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WEEK 9 | Curatorial project management and fieldwork at Talbot Rice Gallery

Pre-Class Prep, Class Content and Post-Class Investigations
Before the Week 9 class, I examined The Talbot Rice Residents, the Friedlander Foundation’s project, and Candace Lin’s Animal Husbands. They all aim to support artists and promote public engagement, but there are differences in focus. The Talbot Rice Residents emphasize the support and growth of the local arts ecosystem. I inquired after the class that strengthening local arts ecosystems is key to building community identity and cultural sustainability (Bradburne, 2001). According to Art Fund, individuals who participated in local arts activities reported that these activities significantly enhanced their sense of belonging to their community and their perception of community vitality (Art Fund, 2023).







Talbot Rice Gallery,2022. Talbot Rice Residents 2022-2024 | OpenCall YouTube.

Alaya Ang, 'IRVING BERLIN', 2017 (at blip blip blip, Leeds)

The importance of interdisciplinary collaboration in arts promotion is compared to the Freelands Foundation’s (n.d.) approach to promoting arts practices through education and interdisciplinary collaboration. Tate Modern works with programs in the Science, Technology, Arts, and Maths (STEAM) fields, with one event in 2018 attracting over 10,000 participants, most of whom said it was their first visit to an art gallery (Tate, 2018).

Candace Lim’s Animal Husband (Talbot Rice Gallery, 2024) demonstrates the potential of art to inspire society through artistic interventions that challenge conventional understandings of history and biology. This echoes Nicolas Bourriaud’s argument in Post-Production that contemporary art stimulates social reflection by facilitating interaction between viewers and social interaction. Through participatory art practices, Lin’s works ask viewers to actively engage with and interpret them, thereby facilitating exploration and reflection on a wide range of socio-cultural issues, embodying Bourriaud’s emphasis on the role of art as a medium for social and cultural interaction.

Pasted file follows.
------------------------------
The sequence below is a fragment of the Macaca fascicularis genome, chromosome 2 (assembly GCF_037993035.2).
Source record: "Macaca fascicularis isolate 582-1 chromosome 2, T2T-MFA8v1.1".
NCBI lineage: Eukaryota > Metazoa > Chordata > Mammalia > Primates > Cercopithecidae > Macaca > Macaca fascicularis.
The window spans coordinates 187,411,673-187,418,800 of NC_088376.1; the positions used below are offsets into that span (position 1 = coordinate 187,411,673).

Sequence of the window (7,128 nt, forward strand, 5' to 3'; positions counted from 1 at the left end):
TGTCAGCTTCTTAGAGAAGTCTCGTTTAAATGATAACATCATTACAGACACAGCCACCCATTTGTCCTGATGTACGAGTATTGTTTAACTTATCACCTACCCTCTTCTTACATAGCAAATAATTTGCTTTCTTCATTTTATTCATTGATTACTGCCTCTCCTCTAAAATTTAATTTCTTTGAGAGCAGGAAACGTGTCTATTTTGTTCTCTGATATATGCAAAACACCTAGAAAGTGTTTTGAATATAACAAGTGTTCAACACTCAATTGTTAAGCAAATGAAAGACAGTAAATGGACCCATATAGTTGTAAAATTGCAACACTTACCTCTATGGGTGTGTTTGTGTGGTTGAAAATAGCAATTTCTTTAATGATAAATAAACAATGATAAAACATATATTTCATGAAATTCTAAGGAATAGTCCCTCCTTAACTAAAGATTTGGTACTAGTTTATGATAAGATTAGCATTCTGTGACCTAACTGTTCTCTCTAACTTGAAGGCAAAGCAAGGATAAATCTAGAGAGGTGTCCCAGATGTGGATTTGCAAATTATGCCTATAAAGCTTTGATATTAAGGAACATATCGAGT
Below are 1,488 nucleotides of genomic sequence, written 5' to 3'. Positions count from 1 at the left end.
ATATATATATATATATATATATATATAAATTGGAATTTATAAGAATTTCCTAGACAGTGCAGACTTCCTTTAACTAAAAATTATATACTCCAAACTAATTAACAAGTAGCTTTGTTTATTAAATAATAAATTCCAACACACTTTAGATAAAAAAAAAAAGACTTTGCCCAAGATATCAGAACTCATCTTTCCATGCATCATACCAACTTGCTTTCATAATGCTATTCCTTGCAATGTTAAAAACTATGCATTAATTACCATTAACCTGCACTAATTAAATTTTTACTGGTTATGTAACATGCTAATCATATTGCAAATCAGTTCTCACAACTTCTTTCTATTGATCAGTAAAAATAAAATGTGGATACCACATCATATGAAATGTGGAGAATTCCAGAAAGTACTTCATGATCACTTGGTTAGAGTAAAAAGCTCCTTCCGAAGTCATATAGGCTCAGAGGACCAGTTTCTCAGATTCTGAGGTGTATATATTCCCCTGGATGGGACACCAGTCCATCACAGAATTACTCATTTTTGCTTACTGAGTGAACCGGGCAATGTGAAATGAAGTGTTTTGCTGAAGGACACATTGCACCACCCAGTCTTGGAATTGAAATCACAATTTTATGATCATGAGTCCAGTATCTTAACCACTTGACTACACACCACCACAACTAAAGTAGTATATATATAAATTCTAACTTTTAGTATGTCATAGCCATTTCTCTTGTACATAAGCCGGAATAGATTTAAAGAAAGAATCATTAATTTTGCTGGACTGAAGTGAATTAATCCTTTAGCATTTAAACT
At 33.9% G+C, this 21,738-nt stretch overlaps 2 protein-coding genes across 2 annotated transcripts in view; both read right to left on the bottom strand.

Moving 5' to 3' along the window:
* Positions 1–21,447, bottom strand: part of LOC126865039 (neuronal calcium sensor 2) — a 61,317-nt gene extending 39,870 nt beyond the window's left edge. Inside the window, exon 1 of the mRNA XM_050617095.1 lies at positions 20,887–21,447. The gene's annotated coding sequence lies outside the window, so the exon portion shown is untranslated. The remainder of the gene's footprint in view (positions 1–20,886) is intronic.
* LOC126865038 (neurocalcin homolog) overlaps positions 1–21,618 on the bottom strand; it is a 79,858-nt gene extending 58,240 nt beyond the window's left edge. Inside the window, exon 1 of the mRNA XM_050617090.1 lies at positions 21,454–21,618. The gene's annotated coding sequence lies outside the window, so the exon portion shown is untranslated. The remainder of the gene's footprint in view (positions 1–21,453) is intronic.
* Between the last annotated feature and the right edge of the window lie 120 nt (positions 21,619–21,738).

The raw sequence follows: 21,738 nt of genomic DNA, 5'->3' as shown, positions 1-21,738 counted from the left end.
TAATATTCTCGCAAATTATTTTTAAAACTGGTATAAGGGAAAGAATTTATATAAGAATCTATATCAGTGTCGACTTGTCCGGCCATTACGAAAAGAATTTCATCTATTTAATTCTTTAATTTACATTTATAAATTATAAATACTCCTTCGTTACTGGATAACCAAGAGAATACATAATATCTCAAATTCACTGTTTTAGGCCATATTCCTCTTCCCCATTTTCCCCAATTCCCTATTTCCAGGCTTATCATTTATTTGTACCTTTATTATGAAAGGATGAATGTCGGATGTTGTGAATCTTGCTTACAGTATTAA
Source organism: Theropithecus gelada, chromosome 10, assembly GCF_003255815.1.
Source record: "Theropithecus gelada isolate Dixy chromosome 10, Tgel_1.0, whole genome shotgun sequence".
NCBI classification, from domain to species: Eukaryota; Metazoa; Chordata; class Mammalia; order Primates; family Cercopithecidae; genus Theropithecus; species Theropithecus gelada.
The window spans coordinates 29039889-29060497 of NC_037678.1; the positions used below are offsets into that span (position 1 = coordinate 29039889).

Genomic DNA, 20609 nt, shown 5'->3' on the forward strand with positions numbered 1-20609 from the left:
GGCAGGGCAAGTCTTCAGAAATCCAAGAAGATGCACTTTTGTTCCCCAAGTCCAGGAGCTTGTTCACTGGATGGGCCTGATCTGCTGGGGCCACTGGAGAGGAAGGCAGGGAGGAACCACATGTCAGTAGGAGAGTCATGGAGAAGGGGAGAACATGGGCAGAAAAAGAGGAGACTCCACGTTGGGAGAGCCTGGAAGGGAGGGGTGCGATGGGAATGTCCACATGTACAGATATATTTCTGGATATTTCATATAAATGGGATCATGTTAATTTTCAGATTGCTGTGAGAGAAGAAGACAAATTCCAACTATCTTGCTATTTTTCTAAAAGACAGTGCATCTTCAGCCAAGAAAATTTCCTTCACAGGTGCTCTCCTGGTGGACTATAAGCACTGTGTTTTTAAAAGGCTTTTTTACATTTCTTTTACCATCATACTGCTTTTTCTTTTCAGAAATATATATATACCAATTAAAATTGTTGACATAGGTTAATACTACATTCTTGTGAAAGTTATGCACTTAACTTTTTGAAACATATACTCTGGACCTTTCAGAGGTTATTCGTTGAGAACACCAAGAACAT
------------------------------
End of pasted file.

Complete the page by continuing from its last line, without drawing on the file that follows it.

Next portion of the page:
These are more international perspectives than the Talbot Rice Residents and the Friedlander Foundation. The comparison leads me to consider the balance between local and global perspectives in curatorial practice. While supporting local art ecosystems is critical to the growth of artists, contemporary art should also serve as a global dialogue to challenge our worldviews.

During the class I went into the Talbot Rice Gallery to experience cross-cultural dialogue and multiple perspectives in curatorial practice, and Bishop (2012) suggests that contemporary curating needs to go beyond the exhibition itself to become a medium that inspires public engagement and social reflection, which corresponds to Candace Lin’s Animal Husbands exhibition on participatory art and its use of audience participation and space.

Later on, ADAM’s tutor’s talk on curatorial project management reflected that curating is not only about art presentation, but also a complex project management practice. This includes precise planning of timelines, space utilisation and budget management. I mapped the conceptual counterparts of these to my personal projects. With a single word limit, I will put the personal project in the next blog in week nine.

Content of the group workshop
During the collective research process, we established and discussed the group’s name around Pili Pala, which aims to explore the stimulation of cross-cultural communication through art. The discussion reflected an understanding of curating as a social practice and cultural intervention. By analyzing all curatorial values such as interculturalism, sustainability, and social responsibility, we highlighted that curating is also a platform for social dialogue and change.

Furthermore, our curatorial practice is inspired by O’Doherty’s (1976) spatial theory (transforming the gallery space into a field of communication and interaction). We developed the project named Domino Project and explored how to promote audience engagement through art making and exhibition layout.



Bishop, C. (2012) Artificial hells : participatory art and the politics of spectatorship. 1st edition. London: Verso.

Bradburne, J. (2001). A new strategic approach to the museum and its relationship to society. museum Management and Curatorship, 19(1), 75-84.


Graburn, N.H.H. (2014). The Anthropology of Tourism: Heritage and Perspectives. pennsylvania: Channel View Publications.

Talbot Rice Gallery. (n.d.). Talbot Rice Residents. [online] Available at: [Accessed 20 March 2024].

Freelands Foundation. (n.d.). Freelands Artist Programme. [online] Available at: [Accessed  19 March 2024]. March 2024].